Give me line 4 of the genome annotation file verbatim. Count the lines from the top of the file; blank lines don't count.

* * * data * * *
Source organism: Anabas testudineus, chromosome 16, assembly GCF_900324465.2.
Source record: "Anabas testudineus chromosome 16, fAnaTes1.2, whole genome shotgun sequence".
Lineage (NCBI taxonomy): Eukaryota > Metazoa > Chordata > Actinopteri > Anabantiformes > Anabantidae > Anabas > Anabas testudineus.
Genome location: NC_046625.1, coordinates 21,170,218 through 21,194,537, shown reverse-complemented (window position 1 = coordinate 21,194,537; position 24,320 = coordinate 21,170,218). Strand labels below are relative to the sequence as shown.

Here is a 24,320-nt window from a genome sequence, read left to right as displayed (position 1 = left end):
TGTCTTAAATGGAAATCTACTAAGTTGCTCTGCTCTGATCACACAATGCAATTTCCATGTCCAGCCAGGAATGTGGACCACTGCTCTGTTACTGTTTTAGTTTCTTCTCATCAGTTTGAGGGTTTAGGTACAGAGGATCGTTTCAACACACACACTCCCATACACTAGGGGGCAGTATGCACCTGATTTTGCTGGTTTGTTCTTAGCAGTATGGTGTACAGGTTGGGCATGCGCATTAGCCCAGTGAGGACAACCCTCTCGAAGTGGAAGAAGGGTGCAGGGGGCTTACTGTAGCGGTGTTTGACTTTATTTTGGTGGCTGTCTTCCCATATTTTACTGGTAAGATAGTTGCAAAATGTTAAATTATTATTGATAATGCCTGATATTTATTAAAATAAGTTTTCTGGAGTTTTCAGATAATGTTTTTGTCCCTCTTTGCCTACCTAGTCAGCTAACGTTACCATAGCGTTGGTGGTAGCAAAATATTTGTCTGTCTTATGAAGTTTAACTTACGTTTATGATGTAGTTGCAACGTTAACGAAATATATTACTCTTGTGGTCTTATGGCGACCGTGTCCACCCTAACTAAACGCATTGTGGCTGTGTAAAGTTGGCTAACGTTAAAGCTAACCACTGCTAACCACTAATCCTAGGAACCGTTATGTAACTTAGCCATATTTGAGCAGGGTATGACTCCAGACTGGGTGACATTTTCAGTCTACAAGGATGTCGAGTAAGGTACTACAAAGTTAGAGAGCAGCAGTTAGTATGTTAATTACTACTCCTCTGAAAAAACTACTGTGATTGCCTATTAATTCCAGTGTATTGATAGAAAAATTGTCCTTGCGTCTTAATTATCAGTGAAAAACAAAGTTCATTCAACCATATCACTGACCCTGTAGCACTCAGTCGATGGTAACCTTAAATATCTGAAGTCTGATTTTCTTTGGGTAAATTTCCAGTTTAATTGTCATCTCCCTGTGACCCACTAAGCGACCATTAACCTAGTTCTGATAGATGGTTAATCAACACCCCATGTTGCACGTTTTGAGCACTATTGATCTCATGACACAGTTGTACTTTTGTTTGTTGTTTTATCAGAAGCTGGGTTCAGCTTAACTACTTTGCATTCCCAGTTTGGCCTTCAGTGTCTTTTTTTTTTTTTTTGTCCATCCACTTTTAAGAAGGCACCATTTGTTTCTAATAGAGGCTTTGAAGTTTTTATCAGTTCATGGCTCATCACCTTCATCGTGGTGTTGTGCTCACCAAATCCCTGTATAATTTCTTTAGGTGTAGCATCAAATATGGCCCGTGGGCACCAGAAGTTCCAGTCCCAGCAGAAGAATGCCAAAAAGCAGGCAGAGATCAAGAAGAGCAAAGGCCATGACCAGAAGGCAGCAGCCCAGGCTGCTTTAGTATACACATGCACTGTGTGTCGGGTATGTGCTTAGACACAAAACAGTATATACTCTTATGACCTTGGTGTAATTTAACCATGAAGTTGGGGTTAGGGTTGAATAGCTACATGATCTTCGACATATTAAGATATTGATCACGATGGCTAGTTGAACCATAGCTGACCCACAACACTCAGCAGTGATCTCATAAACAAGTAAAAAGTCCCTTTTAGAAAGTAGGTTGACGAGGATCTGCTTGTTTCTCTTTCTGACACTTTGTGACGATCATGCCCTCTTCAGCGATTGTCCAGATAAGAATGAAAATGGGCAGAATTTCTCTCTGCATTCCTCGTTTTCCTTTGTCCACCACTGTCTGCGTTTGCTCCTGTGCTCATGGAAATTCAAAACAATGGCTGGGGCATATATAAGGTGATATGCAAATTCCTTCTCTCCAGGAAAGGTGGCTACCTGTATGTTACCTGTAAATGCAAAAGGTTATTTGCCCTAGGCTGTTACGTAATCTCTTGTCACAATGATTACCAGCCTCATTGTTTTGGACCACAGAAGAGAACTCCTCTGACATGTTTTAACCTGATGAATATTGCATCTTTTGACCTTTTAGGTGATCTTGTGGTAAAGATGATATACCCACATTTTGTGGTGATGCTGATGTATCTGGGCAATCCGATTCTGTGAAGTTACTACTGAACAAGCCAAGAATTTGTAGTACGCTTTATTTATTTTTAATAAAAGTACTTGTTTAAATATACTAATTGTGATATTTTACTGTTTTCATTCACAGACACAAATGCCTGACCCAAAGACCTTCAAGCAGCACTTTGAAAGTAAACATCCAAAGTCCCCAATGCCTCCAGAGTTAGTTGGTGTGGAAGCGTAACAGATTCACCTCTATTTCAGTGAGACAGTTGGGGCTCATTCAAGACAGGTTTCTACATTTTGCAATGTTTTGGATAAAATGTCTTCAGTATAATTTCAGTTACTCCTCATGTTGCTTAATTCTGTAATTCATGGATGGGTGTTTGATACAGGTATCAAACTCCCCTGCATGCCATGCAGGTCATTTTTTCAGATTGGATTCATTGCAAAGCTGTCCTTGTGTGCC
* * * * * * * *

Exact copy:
Genome location: NC_046625.1, coordinates 21,170,218 through 21,194,537, shown reverse-complemented (window position 1 = coordinate 21,194,537; position 24,320 = coordinate 21,170,218). Strand labels below are relative to the sequence as shown.